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Punchbowl National Cemetery

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Punchbowl National Cemetery, Honolulu Hawaii

National Memorial Cemetery of the Pacific more commonly referred to as Punchbowl National Cemetery is located in the punchbowl crater on Oahu, Hawaii. It serves as a memorial to honor the servicemen and women who gave their lives. In February 1948 Congress gave approval, and the cemetery was dedicated on September 2, 1949, since then approximately 53,000 veterans and dependents from WWI, WWII, Korean, and Vietnam have been interred.

The cemetery now almost exclusively accepts cremated remains for above ground placement in columbaria. Punchbowl Cemetery was the first cemetery to install Bicentennial Medal of Honor headstones, the medal insignia was defined in gold leaf in May of 1976, a total of 23 were placed on gravestones of medal recipients, of which all but one was awarded posthumously. There is also a “Memorial Walk” located on the grounds of Punchbowl cemetery that is lined with various memorials from many different groups and organizations that honor veterans. In 2012 there were 60 boulders, with bronze plaques, along the “Memorial Walk”. Many additional memorials can be found around the cemetery most of which commemorating servicemen of the 20th century wars, including the attack on Pearl Harbor.

The Honolulu Memorial was erected in 1964, by the American Battle Monuments Commission. The memorial was “to honor the sacrifices and achievements of American Armed Forces in the Pacific during World War II and the Korean War.” It was later expanded to include the Vietnam war. The names of the 28,788 military personnel who are still missing in action or were lost at sea or buried at sea are listed on slabs of marble in ten “Courts of Missing” which flank the grand staircase of the memorial. The stone at the bottom was dedicated with the following saying “In these gardens are recorded the names of Americans who gave their lives in the service of their country and whose earthly resting place is known only to god.”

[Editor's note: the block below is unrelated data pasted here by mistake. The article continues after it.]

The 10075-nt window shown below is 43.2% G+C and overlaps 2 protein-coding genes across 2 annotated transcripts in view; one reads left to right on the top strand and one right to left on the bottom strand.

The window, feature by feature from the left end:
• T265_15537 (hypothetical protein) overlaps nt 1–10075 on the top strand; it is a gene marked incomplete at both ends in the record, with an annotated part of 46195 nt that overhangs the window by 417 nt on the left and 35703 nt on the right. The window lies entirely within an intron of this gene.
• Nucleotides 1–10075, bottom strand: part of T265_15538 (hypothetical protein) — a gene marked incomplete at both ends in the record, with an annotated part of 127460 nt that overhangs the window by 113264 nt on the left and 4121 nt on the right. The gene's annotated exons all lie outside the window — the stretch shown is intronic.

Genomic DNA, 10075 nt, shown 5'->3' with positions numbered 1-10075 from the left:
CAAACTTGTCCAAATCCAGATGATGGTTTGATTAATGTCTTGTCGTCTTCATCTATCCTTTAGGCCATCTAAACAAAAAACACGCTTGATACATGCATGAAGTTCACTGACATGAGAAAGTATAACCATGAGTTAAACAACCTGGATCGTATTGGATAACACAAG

Near the top of the staircase is a statue of Lady Columbia, who is also known as Lady Liberty, or Justice. She stands on the bow of a ship holding a laurel branch, and is said to represent all grieving mothers. The inscription below the statue is taken from Abraham Lincolns letter to Mrs. Bixby and reads “The Solemn Pride that must be yours, to have laid so great a sacrifice upon the alter of freedom.” This statue is featured in the opening sequence of the Hawaii 5-O series in 1970 and in its 2010 remake. The newer series has also filmed several times at the cemetery, the lead characters father is supposed to be buried near the statue.


Oahu Tours to the Punchbowl National Cemetery:

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